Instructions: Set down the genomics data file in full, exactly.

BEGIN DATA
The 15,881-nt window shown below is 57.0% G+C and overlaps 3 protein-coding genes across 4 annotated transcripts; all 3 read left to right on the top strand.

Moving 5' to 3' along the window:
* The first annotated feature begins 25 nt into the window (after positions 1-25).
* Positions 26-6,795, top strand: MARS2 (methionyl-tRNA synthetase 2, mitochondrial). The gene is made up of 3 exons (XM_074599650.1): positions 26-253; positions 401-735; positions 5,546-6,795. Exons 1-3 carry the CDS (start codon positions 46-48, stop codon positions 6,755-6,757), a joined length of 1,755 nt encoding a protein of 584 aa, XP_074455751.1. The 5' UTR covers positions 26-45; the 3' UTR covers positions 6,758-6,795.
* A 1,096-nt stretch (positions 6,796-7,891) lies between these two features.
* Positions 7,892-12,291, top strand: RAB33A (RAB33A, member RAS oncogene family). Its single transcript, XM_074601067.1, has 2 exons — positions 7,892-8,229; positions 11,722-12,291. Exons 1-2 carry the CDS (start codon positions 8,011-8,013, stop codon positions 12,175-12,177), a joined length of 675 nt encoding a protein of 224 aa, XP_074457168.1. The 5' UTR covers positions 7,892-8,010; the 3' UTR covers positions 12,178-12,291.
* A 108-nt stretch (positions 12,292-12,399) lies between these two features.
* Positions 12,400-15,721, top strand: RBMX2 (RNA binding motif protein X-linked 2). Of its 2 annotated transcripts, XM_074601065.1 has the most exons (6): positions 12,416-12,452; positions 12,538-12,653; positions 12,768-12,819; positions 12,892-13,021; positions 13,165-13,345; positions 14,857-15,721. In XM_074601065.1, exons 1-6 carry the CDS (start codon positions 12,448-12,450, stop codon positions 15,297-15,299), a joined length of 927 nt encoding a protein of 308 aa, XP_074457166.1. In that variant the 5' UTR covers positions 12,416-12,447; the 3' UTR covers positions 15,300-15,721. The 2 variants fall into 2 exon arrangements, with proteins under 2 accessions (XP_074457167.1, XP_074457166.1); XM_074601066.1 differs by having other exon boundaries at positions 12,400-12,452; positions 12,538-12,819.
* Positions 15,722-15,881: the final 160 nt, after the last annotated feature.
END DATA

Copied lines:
The 15,881-nt window shown below is 57.0% G+C and overlaps 3 protein-coding genes across 4 annotated transcripts; all 3 read left to right on the top strand.

Moving 5' to 3' along the window:
* The first annotated feature begins 25 nt into the window (after positions 1-25).
* Positions 26-6,795, top strand: MARS2 (methionyl-tRNA synthetase 2, mitochondrial). The gene is made up of 3 exons (XM_074599650.1): positions 26-253; positions 401-735; positions 5,546-6,795. Exons 1-3 carry the CDS (start codon positions 46-48, stop codon positions 6,755-6,757), a joined length of 1,755 nt encoding a protein of 584 aa, XP_074455751.1. The 5' UTR covers positions 26-45; the 3' UTR covers positions 6,758-6,795.
* A 1,096-nt stretch (positions 6,796-7,891) lies between these two features.
* Positions 7,892-12,291, top strand: RAB33A (RAB33A, member RAS oncogene family). Its single transcript, XM_074601067.1, has 2 exons — positions 7,892-8,229; positions 11,722-12,291. Exons 1-2 carry the CDS (start codon positions 8,011-8,013, stop codon positions 12,175-12,177), a joined length of 675 nt encoding a protein of 224 aa, XP_074457168.1. The 5' UTR covers positions 7,892-8,010; the 3' UTR covers positions 12,178-12,291.
* A 108-nt stretch (positions 12,292-12,399) lies between these two features.
* Positions 12,400-15,721, top strand: RBMX2 (RNA binding motif protein X-linked 2). Of its 2 annotated transcripts, XM_074601065.1 has the most exons (6): positions 12,416-12,452; positions 12,538-12,653; positions 12,768-12,819; positions 12,892-13,021; positions 13,165-13,345; positions 14,857-15,721. In XM_074601065.1, exons 1-6 carry the CDS (start codon positions 12,448-12,450, stop codon positions 15,297-15,299), a joined length of 927 nt encoding a protein of 308 aa, XP_074457166.1. In that variant the 5' UTR covers positions 12,416-12,447; the 3' UTR covers positions 15,300-15,721. The 2 variants fall into 2 exon arrangements, with proteins under 2 accessions (XP_074457167.1, XP_074457166.1); XM_074601066.1 differs by having other exon boundaries at positions 12,400-12,452; positions 12,538-12,819.
* Positions 15,722-15,881: the final 160 nt, after the last annotated feature.